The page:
Hossawa Falls in western Tokyo became a pillar of ice for the first time in 12 years on Jan. 28.

It was confirmed that the falls were completely frozen over at 8 a.m. after the temperature plummeted to minus 6 degrees with heavy snowfall remaining on the ground, according to the Hinohara Mura Tourism Association.

The falls usually plunge down 60 meters and are on the "Nihon no taki 100-sen" (100 selected Japanese waterfalls) list. It is the only waterfall of the 100 that is located in Tokyo.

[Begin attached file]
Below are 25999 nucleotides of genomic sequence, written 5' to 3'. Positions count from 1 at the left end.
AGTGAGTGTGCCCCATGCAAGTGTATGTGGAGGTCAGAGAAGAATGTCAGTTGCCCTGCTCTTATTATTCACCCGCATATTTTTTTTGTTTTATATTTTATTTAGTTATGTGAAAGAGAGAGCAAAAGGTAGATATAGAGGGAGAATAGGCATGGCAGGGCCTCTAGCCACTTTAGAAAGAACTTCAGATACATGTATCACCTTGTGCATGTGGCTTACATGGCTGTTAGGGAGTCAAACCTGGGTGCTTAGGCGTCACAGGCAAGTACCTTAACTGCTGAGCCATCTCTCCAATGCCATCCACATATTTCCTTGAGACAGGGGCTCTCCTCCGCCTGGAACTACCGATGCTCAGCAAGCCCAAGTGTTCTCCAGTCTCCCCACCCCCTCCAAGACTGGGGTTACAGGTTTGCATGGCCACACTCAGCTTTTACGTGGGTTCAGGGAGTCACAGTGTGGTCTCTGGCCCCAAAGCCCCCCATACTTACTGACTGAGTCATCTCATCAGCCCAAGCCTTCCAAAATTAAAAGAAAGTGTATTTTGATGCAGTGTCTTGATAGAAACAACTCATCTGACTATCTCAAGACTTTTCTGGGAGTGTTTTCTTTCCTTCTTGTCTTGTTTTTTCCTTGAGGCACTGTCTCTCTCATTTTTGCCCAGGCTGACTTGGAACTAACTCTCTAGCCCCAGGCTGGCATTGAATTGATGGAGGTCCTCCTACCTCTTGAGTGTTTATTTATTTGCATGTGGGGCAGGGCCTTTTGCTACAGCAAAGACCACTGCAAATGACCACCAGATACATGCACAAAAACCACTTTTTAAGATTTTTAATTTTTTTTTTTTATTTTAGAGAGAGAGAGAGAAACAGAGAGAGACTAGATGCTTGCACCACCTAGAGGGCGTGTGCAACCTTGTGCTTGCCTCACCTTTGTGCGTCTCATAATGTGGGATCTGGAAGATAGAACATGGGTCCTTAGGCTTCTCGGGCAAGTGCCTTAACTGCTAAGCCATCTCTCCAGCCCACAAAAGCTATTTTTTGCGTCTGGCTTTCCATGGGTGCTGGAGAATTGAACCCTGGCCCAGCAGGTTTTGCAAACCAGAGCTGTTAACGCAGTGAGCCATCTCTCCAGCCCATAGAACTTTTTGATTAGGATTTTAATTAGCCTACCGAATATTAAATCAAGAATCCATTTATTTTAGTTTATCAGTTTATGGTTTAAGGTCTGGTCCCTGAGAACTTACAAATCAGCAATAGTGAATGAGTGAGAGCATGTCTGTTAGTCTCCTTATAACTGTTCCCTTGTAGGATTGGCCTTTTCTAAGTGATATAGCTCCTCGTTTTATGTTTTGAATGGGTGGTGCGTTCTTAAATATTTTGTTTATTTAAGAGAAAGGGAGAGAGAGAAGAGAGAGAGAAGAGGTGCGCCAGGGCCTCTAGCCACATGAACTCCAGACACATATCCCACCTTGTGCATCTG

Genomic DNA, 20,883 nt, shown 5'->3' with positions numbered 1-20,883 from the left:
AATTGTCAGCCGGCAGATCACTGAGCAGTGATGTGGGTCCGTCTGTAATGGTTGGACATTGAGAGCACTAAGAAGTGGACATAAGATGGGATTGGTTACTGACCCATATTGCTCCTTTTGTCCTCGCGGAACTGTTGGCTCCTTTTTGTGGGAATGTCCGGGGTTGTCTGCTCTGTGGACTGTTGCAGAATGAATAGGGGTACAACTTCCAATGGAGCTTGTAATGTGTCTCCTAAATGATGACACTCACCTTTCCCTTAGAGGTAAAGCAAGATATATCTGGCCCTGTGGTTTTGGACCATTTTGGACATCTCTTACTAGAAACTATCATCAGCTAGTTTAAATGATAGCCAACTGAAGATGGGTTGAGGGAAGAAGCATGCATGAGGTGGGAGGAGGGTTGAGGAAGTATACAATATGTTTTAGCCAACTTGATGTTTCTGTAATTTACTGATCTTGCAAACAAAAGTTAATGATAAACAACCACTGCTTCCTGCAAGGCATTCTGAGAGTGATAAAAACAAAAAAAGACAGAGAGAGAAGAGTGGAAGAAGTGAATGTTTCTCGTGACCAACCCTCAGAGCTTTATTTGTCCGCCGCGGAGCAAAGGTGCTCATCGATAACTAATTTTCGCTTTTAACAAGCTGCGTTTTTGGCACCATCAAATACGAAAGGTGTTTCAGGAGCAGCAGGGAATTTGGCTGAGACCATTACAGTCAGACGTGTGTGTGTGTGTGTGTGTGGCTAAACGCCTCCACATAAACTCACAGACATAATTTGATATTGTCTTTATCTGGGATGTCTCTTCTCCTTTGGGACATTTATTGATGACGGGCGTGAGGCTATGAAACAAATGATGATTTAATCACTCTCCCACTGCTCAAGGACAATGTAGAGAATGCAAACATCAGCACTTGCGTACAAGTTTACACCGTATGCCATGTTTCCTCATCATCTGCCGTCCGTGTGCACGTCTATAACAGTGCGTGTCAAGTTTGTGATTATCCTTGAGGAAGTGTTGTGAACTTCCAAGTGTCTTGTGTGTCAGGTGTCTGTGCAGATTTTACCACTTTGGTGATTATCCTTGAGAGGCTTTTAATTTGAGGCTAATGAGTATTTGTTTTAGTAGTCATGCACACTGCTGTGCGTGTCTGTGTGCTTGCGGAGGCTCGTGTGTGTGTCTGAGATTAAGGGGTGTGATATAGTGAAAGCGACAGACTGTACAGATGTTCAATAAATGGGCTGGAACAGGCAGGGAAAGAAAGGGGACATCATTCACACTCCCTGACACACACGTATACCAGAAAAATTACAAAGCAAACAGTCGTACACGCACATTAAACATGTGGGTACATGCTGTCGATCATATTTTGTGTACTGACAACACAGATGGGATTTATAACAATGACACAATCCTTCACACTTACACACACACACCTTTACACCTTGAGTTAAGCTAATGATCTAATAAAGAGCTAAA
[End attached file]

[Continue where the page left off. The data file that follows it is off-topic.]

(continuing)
“All the local residents are happy to finally witness this long-awaited day. It's impressive," said Kenichi Takagi, 43, who heads the executive committee of a winter festival held at Hossawa Falls.

“(Each year) it has been getting warmer so the falls have not been completely frozen over for so many years.”

The popular falls, which Takagi checks every morning, consist of four parts. The lowest section called Ichinotaki had many thick icicles Jan. 28 while the basin and spray were frozen white.

The falls have been completely frozen twice in the past 25 years: on Feb. 5, 1996, and Jan. 8, 2006, according to the area's local tourism association.